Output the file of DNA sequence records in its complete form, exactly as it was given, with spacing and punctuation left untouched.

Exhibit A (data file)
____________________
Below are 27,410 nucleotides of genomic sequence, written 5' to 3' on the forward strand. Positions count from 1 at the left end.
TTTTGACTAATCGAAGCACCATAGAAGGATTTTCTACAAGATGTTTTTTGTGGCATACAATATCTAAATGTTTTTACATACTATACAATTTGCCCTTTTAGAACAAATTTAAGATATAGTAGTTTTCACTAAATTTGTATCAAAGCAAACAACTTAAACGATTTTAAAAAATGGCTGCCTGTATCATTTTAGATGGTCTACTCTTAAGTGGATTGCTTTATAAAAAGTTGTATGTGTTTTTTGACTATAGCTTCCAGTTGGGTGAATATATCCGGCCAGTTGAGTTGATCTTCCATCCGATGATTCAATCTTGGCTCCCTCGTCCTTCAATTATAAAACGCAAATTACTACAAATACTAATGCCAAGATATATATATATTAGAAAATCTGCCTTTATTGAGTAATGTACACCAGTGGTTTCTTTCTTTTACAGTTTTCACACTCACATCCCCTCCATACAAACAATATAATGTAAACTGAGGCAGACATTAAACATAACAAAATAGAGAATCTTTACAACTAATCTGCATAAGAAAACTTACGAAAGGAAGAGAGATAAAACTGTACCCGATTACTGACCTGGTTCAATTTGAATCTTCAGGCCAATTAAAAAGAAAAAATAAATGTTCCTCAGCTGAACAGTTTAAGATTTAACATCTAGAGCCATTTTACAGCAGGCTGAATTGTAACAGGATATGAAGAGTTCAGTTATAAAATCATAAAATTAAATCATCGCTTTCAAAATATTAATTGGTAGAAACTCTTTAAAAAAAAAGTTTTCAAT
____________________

Below are 27,410 nucleotides of genomic sequence, written 5' to 3' on the forward strand. Positions count from 1 at the left end.
TTTTGACTAATCGAAGCACCATAGAAGGATTTTCTACAAGATGTTTTTTGTGGCATACAATATCTAAATGTTTTTACATACTATACAATTTGCCCTTTTAGAACAAATTTAAGATATAGTAGTTTTCACTAAATTTGTATCAAAGCAAACAACTTAAACGATTTTAAAAAATGGCTGCCTGTATCATTTTAGATGGTCTACTCTTAAGTGGATTGCTTTATAAAAAGTTGTATGTGTTTTTTGACTATAGCTTCCAGTTGGGTGAATATATCCGGCCAGTTGAGTTGATCTTCCATCCGATGATTCAATCTTGGCTCCCTCGTCCTTCAATTATAAAACGCAAATTACTACAAATACTAATGCCAAGATATATATATATTAGAAAATCTGCCTTTATTGAGTAATGTACACCAGTGGTTTCTTTCTTTTACAGTTTTCACACTCACATCCCCTCCATACAAACAATATAATGTAAACTGAGGCAGACATTAAACATAACAAAATAGAGAATCTTTACAACTAATCTGCATAAGAAAACTTACGAAAGGAAGAGAGATAAAACTGTACCCGATTACTGACCTGGTTCAATTTGAATCTTCAGGCCAATTAAAAAGAAAAAATAAATGTTCCTCAGCTGAACAGTTTAAGATTTAACATCTAGAGCCATTTTACAGCAGGCTGAATTGTAACAGGATATGAAGAGTTCAGTTATAAAATCATAAAATTAAATCATCGCTTTCAAAATATTAATTGGTAGAAACTCTTTAAAAAAAAAGTTTTCAAT